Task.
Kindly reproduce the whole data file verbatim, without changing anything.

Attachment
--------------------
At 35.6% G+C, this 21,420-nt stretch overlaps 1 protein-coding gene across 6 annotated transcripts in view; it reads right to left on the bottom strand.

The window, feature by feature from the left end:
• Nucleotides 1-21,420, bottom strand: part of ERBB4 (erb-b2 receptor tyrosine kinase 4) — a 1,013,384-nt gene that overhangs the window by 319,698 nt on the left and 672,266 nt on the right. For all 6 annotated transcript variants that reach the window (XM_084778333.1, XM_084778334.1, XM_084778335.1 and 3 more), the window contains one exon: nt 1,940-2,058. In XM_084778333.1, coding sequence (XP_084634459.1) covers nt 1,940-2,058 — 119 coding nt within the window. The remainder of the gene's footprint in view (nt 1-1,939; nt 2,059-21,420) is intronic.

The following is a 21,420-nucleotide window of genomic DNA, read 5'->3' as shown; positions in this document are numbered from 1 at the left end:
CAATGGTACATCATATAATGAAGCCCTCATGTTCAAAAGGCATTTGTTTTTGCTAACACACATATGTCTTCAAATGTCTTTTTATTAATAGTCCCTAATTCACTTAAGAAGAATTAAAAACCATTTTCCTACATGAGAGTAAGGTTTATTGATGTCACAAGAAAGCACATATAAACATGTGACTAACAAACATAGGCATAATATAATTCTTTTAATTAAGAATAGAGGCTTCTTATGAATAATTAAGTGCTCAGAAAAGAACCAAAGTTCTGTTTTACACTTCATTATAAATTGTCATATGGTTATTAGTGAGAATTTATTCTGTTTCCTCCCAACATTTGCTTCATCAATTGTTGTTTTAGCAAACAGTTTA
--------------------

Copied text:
At 35.6% G+C, this 21,420-nt stretch overlaps 1 protein-coding gene across 6 annotated transcripts in view; it reads right to left on the bottom strand.

The window, feature by feature from the left end:
• Nucleotides 1-21,420, bottom strand: part of ERBB4 (erb-b2 receptor tyrosine kinase 4) — a 1,013,384-nt gene that overhangs the window by 319,698 nt on the left and 672,266 nt on the right. For all 6 annotated transcript variants that reach the window (XM_084778333.1, XM_084778334.1, XM_084778335.1 and 3 more), the window contains one exon: nt 1,940-2,058. In XM_084778333.1, coding sequence (XP_084634459.1) covers nt 1,940-2,058 — 119 coding nt within the window. The remainder of the gene's footprint in view (nt 1-1,939; nt 2,059-21,420) is intronic.

The following is a 21,420-nucleotide window of genomic DNA, read 5'->3' as shown; positions in this document are numbered from 1 at the left end:
CAATGGTACATCATATAATGAAGCCCTCATGTTCAAAAGGCATTTGTTTTTGCTAACACACATATGTCTTCAAATGTCTTTTTATTAATAGTCCCTAATTCACTTAAGAAGAATTAAAAACCATTTTCCTACATGAGAGTAAGGTTTATTGATGTCACAAGAAAGCACATATAAACATGTGACTAACAAACATAGGCATAATATAATTCTTTTAATTAAGAATAGAGGCTTCTTATGAATAATTAAGTGCTCAGAAAAGAACCAAAGTTCTGTTTTACACTTCATTATAAATTGTCATATGGTTATTAGTGAGAATTTATTCTGTTTCCTCCCAACATTTGCTTCATCAATTGTTGTTTTAGCAAACAGTTTA